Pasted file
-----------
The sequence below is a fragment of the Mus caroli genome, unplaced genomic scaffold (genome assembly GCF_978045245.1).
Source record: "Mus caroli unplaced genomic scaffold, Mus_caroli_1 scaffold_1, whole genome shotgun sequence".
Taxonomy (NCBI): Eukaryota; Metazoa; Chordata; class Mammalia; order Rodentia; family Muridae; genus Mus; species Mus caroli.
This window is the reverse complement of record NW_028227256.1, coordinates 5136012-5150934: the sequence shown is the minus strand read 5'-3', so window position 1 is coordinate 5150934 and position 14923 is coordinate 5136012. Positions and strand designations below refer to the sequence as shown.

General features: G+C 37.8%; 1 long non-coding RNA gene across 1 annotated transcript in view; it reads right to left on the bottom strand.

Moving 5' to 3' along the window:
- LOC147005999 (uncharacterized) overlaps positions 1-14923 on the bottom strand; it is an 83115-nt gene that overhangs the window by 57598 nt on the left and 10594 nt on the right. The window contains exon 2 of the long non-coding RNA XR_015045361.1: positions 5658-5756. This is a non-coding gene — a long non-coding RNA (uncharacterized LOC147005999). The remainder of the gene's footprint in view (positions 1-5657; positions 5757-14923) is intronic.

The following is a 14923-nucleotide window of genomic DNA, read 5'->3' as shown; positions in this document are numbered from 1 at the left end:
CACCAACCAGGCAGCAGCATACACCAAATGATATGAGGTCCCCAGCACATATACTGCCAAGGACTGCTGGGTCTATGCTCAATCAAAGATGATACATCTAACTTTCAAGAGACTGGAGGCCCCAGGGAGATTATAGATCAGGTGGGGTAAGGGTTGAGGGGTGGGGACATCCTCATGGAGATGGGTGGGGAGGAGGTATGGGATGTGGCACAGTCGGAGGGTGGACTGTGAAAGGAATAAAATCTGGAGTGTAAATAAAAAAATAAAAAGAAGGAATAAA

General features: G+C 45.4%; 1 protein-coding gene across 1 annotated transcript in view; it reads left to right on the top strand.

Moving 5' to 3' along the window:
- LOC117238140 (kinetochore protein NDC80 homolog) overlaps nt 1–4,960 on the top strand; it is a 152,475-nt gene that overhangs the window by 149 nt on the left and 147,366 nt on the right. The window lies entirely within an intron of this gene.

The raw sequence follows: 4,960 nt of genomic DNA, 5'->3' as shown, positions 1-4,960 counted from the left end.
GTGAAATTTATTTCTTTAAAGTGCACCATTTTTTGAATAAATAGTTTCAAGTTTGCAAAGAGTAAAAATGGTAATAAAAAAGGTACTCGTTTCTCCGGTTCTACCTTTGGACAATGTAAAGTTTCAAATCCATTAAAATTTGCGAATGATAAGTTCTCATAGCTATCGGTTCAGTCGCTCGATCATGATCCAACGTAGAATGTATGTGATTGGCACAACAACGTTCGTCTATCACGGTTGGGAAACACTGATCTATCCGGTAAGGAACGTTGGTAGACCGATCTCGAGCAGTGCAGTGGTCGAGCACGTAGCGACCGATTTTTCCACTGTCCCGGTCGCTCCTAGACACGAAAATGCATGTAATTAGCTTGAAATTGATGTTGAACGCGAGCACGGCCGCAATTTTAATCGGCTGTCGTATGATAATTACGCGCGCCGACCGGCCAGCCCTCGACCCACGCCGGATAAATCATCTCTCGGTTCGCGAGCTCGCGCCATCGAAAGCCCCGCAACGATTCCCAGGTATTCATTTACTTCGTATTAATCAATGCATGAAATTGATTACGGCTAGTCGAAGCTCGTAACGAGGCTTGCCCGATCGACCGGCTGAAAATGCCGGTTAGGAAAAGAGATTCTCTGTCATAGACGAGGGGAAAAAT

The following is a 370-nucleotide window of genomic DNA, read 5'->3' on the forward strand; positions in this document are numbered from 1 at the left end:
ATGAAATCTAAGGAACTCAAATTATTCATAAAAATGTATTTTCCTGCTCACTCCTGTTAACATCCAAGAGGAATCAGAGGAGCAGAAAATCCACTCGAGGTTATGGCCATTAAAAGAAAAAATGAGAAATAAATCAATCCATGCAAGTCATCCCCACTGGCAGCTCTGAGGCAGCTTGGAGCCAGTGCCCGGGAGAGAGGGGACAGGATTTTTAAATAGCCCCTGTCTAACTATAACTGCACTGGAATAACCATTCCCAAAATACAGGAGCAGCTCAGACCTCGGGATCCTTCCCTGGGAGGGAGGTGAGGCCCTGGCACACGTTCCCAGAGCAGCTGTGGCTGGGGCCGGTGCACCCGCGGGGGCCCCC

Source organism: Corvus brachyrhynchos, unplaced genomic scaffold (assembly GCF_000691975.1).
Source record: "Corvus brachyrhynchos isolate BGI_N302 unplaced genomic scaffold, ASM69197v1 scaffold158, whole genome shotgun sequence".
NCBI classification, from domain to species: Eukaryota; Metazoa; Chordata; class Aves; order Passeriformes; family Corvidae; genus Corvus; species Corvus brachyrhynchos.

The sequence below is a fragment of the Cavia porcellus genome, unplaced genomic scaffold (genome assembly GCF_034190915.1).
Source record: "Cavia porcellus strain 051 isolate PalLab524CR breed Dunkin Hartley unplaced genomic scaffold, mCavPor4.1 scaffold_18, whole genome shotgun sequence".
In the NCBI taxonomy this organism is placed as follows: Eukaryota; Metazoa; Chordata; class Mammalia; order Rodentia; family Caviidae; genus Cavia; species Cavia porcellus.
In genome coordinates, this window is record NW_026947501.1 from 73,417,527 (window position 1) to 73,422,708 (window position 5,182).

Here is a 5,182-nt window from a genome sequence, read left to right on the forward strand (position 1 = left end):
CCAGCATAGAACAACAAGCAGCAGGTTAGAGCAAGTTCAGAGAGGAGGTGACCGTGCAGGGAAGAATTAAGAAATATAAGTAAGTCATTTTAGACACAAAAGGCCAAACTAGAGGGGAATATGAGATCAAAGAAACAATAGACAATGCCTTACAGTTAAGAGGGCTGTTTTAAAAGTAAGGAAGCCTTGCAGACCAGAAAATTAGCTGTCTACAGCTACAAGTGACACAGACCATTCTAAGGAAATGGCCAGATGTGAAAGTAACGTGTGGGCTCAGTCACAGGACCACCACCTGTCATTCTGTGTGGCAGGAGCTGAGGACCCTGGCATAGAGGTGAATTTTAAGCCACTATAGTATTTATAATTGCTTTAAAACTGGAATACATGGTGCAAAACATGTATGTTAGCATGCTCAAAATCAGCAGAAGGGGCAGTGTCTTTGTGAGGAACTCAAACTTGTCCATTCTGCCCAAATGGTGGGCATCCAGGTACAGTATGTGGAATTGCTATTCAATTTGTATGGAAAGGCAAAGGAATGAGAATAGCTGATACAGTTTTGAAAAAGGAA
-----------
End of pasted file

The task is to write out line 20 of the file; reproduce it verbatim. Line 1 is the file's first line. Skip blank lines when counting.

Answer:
The sequence below is a fragment of the Cavia porcellus genome, unplaced genomic scaffold (genome assembly GCF_034190915.1).